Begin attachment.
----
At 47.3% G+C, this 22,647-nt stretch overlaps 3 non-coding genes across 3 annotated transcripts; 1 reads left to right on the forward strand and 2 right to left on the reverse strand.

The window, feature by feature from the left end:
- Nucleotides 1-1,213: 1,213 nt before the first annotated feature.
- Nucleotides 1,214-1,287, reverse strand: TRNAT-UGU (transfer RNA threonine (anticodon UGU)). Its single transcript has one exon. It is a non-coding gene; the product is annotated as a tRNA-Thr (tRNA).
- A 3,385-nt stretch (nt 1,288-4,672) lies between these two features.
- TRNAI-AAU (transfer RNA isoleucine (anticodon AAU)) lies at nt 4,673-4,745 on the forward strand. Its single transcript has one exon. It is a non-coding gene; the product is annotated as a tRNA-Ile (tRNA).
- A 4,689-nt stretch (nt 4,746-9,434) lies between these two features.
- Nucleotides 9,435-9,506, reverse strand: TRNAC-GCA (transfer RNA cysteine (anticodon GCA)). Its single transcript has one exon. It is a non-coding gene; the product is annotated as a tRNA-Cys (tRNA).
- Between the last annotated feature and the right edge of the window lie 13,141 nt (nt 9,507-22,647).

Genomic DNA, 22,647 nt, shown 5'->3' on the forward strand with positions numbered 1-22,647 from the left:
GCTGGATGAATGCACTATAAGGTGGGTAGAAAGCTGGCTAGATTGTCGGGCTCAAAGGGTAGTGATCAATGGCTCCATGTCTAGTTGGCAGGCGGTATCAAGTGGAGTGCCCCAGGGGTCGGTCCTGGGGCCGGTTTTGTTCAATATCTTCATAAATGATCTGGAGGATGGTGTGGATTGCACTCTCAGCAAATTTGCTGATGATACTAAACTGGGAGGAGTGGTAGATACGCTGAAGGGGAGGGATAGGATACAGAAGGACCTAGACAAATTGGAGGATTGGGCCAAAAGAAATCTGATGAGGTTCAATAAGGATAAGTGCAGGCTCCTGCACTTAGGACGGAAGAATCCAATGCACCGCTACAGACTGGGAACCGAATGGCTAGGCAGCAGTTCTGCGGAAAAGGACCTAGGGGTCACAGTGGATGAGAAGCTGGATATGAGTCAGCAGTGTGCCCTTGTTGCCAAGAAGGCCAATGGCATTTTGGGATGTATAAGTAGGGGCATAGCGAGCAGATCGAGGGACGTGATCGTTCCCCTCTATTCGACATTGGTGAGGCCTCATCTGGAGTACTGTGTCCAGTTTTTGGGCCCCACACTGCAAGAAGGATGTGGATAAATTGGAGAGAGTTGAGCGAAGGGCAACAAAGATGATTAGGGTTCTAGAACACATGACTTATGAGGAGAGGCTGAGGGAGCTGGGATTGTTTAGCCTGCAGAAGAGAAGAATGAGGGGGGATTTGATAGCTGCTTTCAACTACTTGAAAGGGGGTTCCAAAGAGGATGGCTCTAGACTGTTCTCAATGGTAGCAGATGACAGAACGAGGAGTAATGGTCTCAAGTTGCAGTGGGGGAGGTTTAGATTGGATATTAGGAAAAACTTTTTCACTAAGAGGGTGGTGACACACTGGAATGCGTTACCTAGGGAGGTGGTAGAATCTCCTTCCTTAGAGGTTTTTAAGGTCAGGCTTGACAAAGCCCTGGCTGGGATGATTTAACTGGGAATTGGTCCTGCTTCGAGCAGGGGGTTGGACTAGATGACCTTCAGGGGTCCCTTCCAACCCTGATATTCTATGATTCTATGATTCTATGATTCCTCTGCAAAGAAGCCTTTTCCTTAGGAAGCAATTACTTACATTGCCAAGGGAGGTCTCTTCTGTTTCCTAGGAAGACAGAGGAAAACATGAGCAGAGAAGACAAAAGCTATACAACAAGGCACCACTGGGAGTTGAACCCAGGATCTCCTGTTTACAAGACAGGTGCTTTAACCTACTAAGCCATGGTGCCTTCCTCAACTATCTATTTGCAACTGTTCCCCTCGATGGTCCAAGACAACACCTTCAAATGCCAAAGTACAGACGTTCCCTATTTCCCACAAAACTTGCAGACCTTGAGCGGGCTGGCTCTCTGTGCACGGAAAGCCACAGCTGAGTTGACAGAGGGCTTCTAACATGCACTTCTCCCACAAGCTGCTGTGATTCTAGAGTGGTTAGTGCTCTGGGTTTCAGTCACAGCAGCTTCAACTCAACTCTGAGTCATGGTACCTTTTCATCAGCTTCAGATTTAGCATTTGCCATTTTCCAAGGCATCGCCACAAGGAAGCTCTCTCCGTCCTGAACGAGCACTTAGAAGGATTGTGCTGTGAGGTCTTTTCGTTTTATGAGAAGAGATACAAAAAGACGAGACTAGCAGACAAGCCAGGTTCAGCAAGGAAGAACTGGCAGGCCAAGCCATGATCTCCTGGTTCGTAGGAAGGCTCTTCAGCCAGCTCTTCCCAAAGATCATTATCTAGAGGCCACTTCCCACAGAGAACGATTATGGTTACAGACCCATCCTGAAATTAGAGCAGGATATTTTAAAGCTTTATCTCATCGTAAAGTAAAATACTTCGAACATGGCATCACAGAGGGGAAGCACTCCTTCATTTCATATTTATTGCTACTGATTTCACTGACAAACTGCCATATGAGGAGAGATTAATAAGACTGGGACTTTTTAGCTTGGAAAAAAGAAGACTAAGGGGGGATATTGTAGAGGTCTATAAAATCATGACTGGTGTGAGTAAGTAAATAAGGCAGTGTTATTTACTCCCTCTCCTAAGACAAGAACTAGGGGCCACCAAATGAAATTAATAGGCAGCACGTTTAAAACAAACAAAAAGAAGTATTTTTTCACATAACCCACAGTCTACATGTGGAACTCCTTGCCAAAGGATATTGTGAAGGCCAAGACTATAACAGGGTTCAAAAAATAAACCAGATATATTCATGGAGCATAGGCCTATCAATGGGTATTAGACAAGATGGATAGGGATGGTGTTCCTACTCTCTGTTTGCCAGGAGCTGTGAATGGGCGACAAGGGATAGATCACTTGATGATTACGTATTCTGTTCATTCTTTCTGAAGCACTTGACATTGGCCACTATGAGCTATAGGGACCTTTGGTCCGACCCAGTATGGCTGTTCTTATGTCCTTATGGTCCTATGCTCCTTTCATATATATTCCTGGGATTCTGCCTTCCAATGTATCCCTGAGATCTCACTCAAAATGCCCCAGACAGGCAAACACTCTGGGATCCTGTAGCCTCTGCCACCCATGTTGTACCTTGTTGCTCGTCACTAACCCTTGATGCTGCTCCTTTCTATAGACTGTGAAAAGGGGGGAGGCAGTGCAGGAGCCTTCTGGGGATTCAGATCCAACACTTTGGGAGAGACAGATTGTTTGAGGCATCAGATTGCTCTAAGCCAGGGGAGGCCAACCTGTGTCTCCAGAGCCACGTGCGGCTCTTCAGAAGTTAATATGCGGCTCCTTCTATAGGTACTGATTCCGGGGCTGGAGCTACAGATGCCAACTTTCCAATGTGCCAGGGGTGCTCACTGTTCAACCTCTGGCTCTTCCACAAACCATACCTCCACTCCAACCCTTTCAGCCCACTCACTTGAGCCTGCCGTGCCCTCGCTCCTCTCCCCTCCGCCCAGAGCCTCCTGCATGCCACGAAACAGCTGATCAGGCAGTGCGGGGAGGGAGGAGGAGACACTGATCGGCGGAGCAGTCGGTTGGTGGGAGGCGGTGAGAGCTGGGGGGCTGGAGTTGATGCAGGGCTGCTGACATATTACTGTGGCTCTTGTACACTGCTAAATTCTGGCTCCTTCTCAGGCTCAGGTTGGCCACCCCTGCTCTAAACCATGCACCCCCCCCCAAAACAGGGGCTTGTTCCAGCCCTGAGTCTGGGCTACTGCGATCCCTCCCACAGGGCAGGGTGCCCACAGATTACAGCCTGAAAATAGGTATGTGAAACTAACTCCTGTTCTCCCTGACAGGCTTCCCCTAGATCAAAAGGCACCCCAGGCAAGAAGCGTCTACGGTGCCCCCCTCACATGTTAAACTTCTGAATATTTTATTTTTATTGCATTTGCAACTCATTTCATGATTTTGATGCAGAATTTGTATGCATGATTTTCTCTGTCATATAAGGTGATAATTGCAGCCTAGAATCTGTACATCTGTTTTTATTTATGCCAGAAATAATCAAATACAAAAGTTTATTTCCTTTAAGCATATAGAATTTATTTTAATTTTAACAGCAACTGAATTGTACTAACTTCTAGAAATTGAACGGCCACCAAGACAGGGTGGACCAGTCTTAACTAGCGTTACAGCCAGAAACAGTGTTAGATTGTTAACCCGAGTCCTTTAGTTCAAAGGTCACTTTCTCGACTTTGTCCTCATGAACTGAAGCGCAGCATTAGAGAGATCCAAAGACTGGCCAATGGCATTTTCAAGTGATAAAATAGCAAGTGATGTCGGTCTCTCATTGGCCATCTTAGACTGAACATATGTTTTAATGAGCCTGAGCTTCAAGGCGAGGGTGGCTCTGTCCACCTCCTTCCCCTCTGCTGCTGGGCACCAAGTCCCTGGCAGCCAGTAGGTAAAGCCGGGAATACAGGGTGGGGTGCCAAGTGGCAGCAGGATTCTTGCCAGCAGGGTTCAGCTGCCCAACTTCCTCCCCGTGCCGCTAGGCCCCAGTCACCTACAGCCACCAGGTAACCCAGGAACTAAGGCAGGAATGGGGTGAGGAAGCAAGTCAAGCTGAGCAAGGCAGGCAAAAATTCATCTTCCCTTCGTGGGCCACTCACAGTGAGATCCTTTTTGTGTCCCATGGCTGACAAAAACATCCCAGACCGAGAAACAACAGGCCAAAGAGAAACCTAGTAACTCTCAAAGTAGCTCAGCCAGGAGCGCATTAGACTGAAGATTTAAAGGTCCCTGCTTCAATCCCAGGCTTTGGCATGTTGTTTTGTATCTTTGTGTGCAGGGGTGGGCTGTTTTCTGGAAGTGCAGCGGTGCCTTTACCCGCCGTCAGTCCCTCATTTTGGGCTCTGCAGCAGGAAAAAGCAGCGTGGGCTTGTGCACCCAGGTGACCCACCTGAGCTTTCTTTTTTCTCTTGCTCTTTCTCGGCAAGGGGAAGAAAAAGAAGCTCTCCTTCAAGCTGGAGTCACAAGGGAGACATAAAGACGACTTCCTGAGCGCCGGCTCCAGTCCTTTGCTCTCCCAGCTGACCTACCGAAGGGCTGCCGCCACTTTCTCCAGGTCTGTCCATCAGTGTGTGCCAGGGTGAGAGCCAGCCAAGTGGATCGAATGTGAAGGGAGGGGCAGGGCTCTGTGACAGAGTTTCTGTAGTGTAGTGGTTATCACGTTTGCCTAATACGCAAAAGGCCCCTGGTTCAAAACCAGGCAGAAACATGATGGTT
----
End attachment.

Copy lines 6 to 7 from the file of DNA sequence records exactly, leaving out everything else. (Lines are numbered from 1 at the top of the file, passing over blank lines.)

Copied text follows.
- TRNAI-AAU (transfer RNA isoleucine (anticodon AAU)) lies at nt 4,673-4,745 on the forward strand. Its single transcript has one exon. It is a non-coding gene; the product is annotated as a tRNA-Ile (tRNA).
- A 4,689-nt stretch (nt 4,746-9,434) lies between these two features.